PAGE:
PICKENS COUNTY — As the holidays come around, decorations go up. Trees and houses are decked out in lights, inflatables are placed in yards and candles are lit in windows. And every year, at least a few families across the Upstate will lose their homes due to fire.
“We haven’t had any calls yet,” said Easley Fire Chief Butch Womack. “But we will. We get them every year — usually right around the holidays.”
According to Womack, the weeks just before and after Christmas are some of the worst for house fires.
“After Christmas is probably worse. The trees get dried out and they’re covered in strings of lights. Not a good combination,” he said.
The National Fire Protection Association agrees.
“Christmas trees are a traditional part of the Christmas holiday,” said Marty Ahrens, who drafted a report on holiday fire statistics published by the NFPA. “But they can also be a major source of fuel in a fire.”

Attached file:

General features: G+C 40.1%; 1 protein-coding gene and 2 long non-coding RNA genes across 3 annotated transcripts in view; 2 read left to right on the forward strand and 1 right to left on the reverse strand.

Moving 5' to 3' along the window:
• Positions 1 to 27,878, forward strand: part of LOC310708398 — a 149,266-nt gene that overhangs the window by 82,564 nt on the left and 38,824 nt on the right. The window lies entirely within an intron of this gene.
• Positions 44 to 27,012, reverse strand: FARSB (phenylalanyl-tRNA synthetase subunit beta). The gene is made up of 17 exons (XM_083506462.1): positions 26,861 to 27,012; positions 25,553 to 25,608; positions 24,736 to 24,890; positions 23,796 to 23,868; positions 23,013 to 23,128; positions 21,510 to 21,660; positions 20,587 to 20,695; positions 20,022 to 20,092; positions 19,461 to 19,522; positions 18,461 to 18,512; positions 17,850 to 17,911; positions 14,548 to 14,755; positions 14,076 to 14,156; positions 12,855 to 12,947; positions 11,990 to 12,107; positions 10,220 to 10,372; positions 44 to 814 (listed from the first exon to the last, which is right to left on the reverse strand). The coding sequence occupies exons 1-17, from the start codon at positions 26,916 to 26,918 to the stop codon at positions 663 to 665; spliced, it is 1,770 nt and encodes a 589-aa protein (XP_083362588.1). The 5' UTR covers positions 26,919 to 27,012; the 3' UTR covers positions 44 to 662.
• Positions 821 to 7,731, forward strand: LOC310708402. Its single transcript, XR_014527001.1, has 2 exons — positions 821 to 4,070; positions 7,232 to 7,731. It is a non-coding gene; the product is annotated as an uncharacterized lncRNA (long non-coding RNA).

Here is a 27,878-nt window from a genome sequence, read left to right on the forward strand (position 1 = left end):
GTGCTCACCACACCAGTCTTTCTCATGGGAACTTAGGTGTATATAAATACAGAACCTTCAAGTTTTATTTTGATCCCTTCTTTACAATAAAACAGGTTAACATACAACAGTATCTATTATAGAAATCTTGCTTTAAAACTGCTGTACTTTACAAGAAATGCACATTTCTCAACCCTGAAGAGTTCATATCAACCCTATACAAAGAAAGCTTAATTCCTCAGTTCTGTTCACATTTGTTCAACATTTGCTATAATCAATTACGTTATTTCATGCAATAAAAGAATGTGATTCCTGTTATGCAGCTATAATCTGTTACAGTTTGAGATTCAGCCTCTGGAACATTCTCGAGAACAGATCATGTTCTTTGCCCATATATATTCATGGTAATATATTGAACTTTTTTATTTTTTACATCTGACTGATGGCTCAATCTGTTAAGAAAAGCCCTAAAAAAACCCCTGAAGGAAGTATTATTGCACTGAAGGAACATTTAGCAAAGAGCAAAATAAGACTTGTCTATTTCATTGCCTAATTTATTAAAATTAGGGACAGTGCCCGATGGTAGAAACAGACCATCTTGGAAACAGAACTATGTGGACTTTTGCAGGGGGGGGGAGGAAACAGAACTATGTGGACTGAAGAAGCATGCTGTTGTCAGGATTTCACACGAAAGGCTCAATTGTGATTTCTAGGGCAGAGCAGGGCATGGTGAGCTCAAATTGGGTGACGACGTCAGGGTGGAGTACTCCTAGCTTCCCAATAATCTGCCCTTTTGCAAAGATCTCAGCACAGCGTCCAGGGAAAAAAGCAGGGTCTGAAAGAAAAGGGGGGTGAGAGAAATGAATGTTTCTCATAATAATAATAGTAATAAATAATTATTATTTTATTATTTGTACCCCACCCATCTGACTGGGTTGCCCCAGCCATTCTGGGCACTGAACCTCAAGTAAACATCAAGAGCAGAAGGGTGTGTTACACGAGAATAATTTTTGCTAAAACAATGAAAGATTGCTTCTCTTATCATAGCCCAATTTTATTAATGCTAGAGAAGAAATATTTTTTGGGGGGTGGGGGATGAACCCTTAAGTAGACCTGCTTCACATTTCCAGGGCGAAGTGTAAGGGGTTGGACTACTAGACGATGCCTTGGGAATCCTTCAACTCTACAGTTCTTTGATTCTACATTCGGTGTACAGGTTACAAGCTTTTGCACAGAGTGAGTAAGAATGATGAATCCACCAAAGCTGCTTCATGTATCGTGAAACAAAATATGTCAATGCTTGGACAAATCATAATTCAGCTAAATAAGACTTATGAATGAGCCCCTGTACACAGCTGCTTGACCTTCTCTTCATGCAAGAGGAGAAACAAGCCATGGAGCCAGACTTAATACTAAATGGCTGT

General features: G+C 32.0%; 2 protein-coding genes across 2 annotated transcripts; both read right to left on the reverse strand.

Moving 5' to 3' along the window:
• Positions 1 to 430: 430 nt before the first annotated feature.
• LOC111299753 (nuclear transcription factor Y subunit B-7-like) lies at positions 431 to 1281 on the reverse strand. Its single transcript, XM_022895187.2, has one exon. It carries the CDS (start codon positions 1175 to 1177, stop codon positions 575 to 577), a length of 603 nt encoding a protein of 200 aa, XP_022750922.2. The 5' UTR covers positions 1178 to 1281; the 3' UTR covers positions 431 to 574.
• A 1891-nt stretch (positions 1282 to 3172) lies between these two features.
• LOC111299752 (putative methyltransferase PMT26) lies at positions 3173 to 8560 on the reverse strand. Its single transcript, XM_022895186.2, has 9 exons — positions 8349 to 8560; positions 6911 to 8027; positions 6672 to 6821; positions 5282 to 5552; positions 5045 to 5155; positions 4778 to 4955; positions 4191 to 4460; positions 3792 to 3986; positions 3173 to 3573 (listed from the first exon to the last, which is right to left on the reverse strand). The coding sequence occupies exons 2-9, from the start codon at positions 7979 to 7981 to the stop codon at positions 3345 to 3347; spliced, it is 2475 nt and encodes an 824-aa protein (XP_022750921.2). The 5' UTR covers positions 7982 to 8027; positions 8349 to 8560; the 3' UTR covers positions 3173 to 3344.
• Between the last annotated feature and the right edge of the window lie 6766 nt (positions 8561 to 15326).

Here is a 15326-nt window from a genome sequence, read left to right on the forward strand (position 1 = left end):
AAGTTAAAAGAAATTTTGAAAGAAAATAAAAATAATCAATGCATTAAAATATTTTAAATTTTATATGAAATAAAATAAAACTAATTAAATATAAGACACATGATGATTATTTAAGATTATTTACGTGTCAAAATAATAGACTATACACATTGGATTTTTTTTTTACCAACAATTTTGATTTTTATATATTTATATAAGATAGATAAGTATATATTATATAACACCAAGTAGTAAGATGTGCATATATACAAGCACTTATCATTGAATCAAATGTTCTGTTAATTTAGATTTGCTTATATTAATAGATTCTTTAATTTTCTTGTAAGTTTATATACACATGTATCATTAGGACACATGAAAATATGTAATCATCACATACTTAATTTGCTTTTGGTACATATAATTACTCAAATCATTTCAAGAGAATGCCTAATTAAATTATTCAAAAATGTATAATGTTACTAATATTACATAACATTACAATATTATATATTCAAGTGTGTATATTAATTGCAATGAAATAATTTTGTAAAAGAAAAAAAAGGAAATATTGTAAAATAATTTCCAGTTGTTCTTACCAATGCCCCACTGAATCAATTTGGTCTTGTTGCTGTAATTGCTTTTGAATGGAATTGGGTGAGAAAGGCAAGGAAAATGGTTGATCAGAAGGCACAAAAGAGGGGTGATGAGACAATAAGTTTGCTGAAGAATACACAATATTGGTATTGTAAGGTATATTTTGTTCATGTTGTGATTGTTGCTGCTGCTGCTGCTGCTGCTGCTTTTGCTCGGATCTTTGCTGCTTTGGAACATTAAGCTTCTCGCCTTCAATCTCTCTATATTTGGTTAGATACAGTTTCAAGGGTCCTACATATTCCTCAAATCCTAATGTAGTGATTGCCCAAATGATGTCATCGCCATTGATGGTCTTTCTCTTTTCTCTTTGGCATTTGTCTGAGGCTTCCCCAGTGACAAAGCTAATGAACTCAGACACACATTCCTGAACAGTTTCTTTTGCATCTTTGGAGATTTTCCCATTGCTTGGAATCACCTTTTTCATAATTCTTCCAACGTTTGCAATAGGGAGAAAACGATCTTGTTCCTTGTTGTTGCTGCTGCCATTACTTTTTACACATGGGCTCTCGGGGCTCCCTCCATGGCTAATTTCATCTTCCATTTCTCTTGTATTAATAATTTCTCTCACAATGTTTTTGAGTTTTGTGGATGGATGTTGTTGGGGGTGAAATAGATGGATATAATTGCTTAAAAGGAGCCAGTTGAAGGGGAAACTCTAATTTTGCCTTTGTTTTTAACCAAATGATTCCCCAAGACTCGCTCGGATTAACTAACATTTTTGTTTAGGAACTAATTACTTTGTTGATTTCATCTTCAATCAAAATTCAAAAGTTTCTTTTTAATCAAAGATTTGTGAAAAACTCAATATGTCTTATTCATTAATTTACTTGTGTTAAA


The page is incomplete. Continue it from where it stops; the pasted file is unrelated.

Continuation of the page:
His report estimates that from 2009-2013 the number of reported home structure fires in which Christmas trees were the item first ignited reached an average of 210 home structure fires per year, resulting in an annual average of seven deaths, 19 injuries, and almost $18 million in property damage.
On average, one of every 31 reported home Christmas tree fires resulted in a death, compared to an average of one death per 144 total reported “regular” home fires.
The leading cause of Christmas tree fires, accounting for 30 percent, was electrical failures or malfunctions. In almost a quarter (24 percent) of the Christmas tree fires and two-thirds of deaths, a heat source such as a candle was placed too close to the tree.
The easiest way to prevent holiday fires is to simply adhere to the manufacturer’s warnings. Just because the light strands come equipped with an extra set of sockets doesn’t mean to string up 20 strands of bulbs in a single outlet.
Checking cords for fraying, ensuring that “outdoor” lights aren’t used indoors and not overloading extension cords is a pretty good place to start.
As far as Christmas trees go, keep live trees well watered and kept a safe distance from any source of heat. Don’t leave a lit tree unattended and remember to dispose of it in a timely fashion. And for Pete’s sake don’t decorate it with candles. This isn’t the Victorian ages.
Everyone knows that guy who still has their tree up in March. Don’t be that guy …
Reach Kasie Strickland at 864-855-0355.